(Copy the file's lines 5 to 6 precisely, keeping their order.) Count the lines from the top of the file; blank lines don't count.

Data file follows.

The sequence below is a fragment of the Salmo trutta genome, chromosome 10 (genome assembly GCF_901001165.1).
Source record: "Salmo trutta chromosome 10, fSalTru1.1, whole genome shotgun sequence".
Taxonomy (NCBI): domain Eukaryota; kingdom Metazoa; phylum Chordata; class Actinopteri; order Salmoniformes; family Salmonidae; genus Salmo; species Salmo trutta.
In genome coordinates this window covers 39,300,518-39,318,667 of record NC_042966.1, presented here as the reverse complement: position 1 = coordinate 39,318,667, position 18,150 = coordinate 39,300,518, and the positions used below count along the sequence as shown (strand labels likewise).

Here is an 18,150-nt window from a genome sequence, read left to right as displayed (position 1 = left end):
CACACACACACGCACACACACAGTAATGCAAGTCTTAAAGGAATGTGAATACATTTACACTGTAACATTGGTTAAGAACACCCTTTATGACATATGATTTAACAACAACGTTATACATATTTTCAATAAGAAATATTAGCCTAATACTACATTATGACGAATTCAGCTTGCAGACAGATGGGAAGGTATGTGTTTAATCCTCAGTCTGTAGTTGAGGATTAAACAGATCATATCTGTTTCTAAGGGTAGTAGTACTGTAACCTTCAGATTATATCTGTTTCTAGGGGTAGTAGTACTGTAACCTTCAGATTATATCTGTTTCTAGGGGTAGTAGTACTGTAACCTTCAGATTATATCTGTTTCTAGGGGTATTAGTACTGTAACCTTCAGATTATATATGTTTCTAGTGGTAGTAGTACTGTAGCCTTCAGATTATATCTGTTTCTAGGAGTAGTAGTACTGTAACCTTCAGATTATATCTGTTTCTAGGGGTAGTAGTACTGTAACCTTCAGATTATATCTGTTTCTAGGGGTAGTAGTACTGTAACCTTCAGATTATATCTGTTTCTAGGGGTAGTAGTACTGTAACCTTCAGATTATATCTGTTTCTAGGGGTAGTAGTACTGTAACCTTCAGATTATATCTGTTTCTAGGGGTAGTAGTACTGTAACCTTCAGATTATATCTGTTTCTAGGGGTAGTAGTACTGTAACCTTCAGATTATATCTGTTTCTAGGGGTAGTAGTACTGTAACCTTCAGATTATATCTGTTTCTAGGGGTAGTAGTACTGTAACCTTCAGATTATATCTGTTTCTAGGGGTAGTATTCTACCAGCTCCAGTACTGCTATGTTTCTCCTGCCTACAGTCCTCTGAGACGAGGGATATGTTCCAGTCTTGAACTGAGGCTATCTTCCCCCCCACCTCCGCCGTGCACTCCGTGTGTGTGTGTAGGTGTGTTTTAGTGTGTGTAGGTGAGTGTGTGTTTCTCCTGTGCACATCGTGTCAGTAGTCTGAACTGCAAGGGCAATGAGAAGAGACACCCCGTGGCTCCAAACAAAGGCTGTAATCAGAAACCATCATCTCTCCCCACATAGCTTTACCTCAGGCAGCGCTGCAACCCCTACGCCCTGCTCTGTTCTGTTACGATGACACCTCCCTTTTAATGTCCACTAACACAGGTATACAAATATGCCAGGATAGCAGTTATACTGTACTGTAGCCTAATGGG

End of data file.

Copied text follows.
Here is an 18,150-nt window from a genome sequence, read left to right as displayed (position 1 = left end):
CACACACACACGCACACACACAGTAATGCAAGTCTTAAAGGAATGTGAATACATTTACACTGTAACATTGGTTAAGAACACCCTTTATGACATATGATTTAACAACAACGTTATACATATTTTCAATAAGAAATATTAGCCTAATACTACATTATGACGAATTCAGCTTGCAGACAGATGGGAAGGTATGTGTTTAATCCTCAGTCTGTAGTTGAGGATTAAACAGATCATATCTGTTTCTAAGGGTAGTAGTACTGTAACCTTCAGATTATATCTGTTTCTAGGGGTAGTAGTACTGTAACCTTCAGATTATATCTGTTTCTAGGGGTAGTAGTACTGTAACCTTCAGATTATATCTGTTTCTAGGGGTATTAGTACTGTAACCTTCAGATTATATATGTTTCTAGTGGTAGTAGTACTGTAGCCTTCAGATTATATCTGTTTCTAGGAGTAGTAGTACTGTAACCTTCAGATTATATCTGTTTCTAGGGGTAGTAGTACTGTAACCTTCAGATTATATCTGTTTCTAGGGGTAGTAGTACTGTAACCTTCAGATTATATCTGTTTCTAGGGGTAGTAGTACTGTAACCTTCAGATTATATCTGTTTCTAGGGGTAGTAGTACTGTAACCTTCAGATTATATCTGTTTCTAGGGGTAGTAGTACTGTAACCTTCAGATTATATCTGTTTCTAGGGGTAGTAGTACTGTAACCTTCAGATTATATCTGTTTCTAGGGGTAGTAGTACTGTAACCTTCAGATTATATCTGTTTCTAGGGGTAGTAGTACTGTAACCTTCAGATTATATCTGTTTCTAGGGGTAGTATTCTACCAGCTCCAGTACTGCTATGTTTCTCCTGCCTACAGTCCTCTGAGACGAGGGATATGTTCCAGTCTTGAACTGAGGCTATCTTCCCCCCCACCTCCGCCGTGCACTCCGTGTGTGTGTGTAGGTGTGTTTTAGTGTGTGTAGGTGAGTGTGTGTTTCTCCTGTGCACATCGTGTCAGTAGTCTGAACTGCAAGGGCAATGAGAAGAGACACCCCGTGGCTCCAAACAAAGGCTGTAATCAGAAACCATCATCTCTCCCCACATAGCTTTACCTCAGGCAGCGCTGCAACCCCTACGCCCTGCTCTGTTCTGTTACGATGACACCTCCCTTTTAATGTCCACTAACACAGGTATACAAATATGCCAGGATAGCAGTTATACTGTACTGTAGCCTAATGGG